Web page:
Application of a multisample method using inulin to estimate glomerular filtration rate (GFR) in cats is cumbersome.
Application of a multisample method using inulin to estimate glomerular filtration rate (GFR) in cats is cumbersome.
To establish a simplified procedure to estimate GFR in cats, a single-blood-sample method using inulin was compared with a conventional 3-sample method.
Nine cats including 6 clinically healthy cats and 3 cats with spontaneous chronic kidney disease.
Retrospective study. Inulin was administered as an intravenous bolus at 50 mg/kg to cats, and blood was collected at 60, 90, and 120 minutes later for the 3-sample method. Serum inulin concentrations were colorimetrically determined by an autoanalyzer method. The GFR in the single-blood-sample method was calculated from the dose injected, serum concentration, sampling time, and estimated volume of distribution on the basis of the data of the 3-sample method.
An excellent correlation was observed (r = 0.99, P = .0001) between GFR values estimated by the single-blood-sample and 3-sample methods.
The single-blood-sample method using inulin provides a practicable and ethical alternative for estimating glomerular filtration rate in cats.
area under the serum inulin concentration versus time curve
body surface area
cats with spontaneous chronic kidney disease
volume of distribution
glomerular filtration rate
blood urea nitrogen
Urinary inulin clearance for estimating glomerular filtration rate (GFR) provides the most accepted measurement of renal function. However, application of the standard inulin method to feline medicine is cumbersome and difficult. For example, this procedure relies on accurately timed repeated blood and urine samplings and usually involves bladder catheterization to achieve accurate urine collection. The nonionic monomeric X-ray contrast medium iohexol has been used extensively for GFR assessment in cats,[2, 3] but using multiple (n ≥ 3) blood sampling strategies. Moreover, it has been reported that there is concern regarding the deteriorating potential of iohexol on impaired kidney function in humans.[4, 5] Use of radiolabeled compounds required specific equipment and considerations.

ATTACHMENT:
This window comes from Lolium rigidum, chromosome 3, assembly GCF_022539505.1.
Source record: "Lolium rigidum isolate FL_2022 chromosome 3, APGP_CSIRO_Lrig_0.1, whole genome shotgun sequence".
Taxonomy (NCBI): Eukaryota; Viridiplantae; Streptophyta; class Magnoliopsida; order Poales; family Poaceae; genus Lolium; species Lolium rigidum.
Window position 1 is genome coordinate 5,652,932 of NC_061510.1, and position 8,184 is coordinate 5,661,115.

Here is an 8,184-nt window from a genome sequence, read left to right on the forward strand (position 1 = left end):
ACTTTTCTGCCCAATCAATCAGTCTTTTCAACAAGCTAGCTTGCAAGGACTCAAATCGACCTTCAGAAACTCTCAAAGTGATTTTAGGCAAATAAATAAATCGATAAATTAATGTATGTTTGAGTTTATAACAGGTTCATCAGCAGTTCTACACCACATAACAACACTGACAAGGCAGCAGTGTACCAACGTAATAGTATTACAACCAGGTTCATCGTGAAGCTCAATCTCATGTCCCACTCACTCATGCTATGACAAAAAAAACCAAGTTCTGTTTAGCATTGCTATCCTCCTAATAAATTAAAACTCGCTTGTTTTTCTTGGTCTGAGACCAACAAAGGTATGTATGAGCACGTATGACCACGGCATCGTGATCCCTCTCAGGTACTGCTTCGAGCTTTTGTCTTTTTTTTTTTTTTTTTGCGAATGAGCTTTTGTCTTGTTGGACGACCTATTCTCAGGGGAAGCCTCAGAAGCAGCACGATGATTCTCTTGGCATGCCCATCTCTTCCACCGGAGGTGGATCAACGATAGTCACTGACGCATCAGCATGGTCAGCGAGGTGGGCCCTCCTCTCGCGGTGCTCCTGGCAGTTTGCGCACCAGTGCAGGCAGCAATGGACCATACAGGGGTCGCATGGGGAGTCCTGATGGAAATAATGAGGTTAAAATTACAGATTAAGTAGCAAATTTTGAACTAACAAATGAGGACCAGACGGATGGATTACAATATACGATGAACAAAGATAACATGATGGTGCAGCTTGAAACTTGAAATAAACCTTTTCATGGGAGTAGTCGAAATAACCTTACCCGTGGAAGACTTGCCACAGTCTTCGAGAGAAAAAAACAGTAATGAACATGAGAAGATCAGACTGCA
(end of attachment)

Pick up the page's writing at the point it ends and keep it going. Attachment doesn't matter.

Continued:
The concentration of a tracer in a single plasma sample taken a few hours after injection was previously reported to be well correlated with renal clearance in humans. On the basis of this information, Jacobsson devised a formula derived from a simple 1-compartment model combined with the volume of distribution (Vd) and optimum time for taking plasma using a radio-labeled tracer and accurately determined the GFR. Because the Vd is dependent on the elimination kinetics of each tracer and animal size, one must obtain it in the respective species. The objective of the present study was to establish a simplified procedure to estimate GFR in cats based on Jacobsson's formula and using a single serum inulin concentration.
The Jacobsson's formula for humans has not been validated for cats. To apply this formula to cats, we first measured the GFR by a conventional multisample (3-, 4-, or 7-sample) method using inulin in both healthy cats and cats with spontaneous chronic kidney disease (CKD cats). Next, by substituting GFR values and serum inulin concentrations at 1 sample point into Jacobsson's formula, we sought the estimated Vd in individuals. After confirming a relationship between the estimated Vd values and serum inulin concentrations, we obtained an equation for calculating the estimated Vd values from serum inulin concentration 60 minutes postinjection. Finally, the GFR using a single-blood-sample method was obtained by substituting the dose of inulin injected, serum inulin concentration, sampling time, and estimated Vd value of each animal into Jacobsson's formula again.